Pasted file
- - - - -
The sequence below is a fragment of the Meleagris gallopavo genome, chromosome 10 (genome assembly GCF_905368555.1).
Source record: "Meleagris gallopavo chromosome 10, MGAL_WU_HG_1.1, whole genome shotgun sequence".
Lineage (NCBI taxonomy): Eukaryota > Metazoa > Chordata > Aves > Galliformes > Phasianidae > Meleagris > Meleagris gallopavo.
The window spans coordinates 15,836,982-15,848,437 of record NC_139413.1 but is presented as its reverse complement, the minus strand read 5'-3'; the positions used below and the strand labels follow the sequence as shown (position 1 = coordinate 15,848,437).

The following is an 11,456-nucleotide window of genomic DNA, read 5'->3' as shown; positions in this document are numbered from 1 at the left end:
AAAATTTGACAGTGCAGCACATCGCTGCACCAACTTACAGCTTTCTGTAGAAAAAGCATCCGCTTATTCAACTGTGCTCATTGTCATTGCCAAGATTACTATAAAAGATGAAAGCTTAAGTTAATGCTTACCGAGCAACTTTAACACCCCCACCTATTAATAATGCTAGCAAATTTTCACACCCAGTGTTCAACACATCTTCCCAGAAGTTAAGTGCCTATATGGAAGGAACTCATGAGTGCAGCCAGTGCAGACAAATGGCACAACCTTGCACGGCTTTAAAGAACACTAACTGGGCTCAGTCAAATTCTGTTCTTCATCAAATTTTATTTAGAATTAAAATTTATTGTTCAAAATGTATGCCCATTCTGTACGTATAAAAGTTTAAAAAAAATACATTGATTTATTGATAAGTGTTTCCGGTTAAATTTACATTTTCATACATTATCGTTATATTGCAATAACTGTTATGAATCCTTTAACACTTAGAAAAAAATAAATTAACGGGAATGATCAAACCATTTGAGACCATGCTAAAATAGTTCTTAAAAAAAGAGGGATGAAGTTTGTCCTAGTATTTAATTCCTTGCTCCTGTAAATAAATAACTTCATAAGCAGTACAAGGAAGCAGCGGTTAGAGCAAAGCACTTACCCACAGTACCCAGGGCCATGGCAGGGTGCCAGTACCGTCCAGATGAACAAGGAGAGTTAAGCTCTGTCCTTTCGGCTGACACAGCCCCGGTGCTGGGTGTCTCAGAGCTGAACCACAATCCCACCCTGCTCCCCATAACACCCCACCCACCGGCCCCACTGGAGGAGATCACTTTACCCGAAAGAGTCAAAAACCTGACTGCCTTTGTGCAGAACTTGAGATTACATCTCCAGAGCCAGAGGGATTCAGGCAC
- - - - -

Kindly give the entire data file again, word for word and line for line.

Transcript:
The sequence below is a fragment of the Meleagris gallopavo genome, chromosome 10 (genome assembly GCF_905368555.1).
Source record: "Meleagris gallopavo chromosome 10, MGAL_WU_HG_1.1, whole genome shotgun sequence".
Lineage (NCBI taxonomy): Eukaryota > Metazoa > Chordata > Aves > Galliformes > Phasianidae > Meleagris > Meleagris gallopavo.
The window spans coordinates 15,836,982-15,848,437 of record NC_139413.1 but is presented as its reverse complement, the minus strand read 5'-3'; the positions used below and the strand labels follow the sequence as shown (position 1 = coordinate 15,848,437).

The following is an 11,456-nucleotide window of genomic DNA, read 5'->3' as shown; positions in this document are numbered from 1 at the left end:
AAAATTTGACAGTGCAGCACATCGCTGCACCAACTTACAGCTTTCTGTAGAAAAAGCATCCGCTTATTCAACTGTGCTCATTGTCATTGCCAAGATTACTATAAAAGATGAAAGCTTAAGTTAATGCTTACCGAGCAACTTTAACACCCCCACCTATTAATAATGCTAGCAAATTTTCACACCCAGTGTTCAACACATCTTCCCAGAAGTTAAGTGCCTATATGGAAGGAACTCATGAGTGCAGCCAGTGCAGACAAATGGCACAACCTTGCACGGCTTTAAAGAACACTAACTGGGCTCAGTCAAATTCTGTTCTTCATCAAATTTTATTTAGAATTAAAATTTATTGTTCAAAATGTATGCCCATTCTGTACGTATAAAAGTTTAAAAAAAATACATTGATTTATTGATAAGTGTTTCCGGTTAAATTTACATTTTCATACATTATCGTTATATTGCAATAACTGTTATGAATCCTTTAACACTTAGAAAAAAATAAATTAACGGGAATGATCAAACCATTTGAGACCATGCTAAAATAGTTCTTAAAAAAAGAGGGATGAAGTTTGTCCTAGTATTTAATTCCTTGCTCCTGTAAATAAATAACTTCATAAGCAGTACAAGGAAGCAGCGGTTAGAGCAAAGCACTTACCCACAGTACCCAGGGCCATGGCAGGGTGCCAGTACCGTCCAGATGAACAAGGAGAGTTAAGCTCTGTCCTTTCGGCTGACACAGCCCCGGTGCTGGGTGTCTCAGAGCTGAACCACAATCCCACCCTGCTCCCCATAACACCCCACCCACCGGCCCCACTGGAGGAGATCACTTTACCCGAAAGAGTCAAAAACCTGACTGCCTTTGTGCAGAACTTGAGATTACATCTCCAGAGCCAGAGGGATTCAGGCAC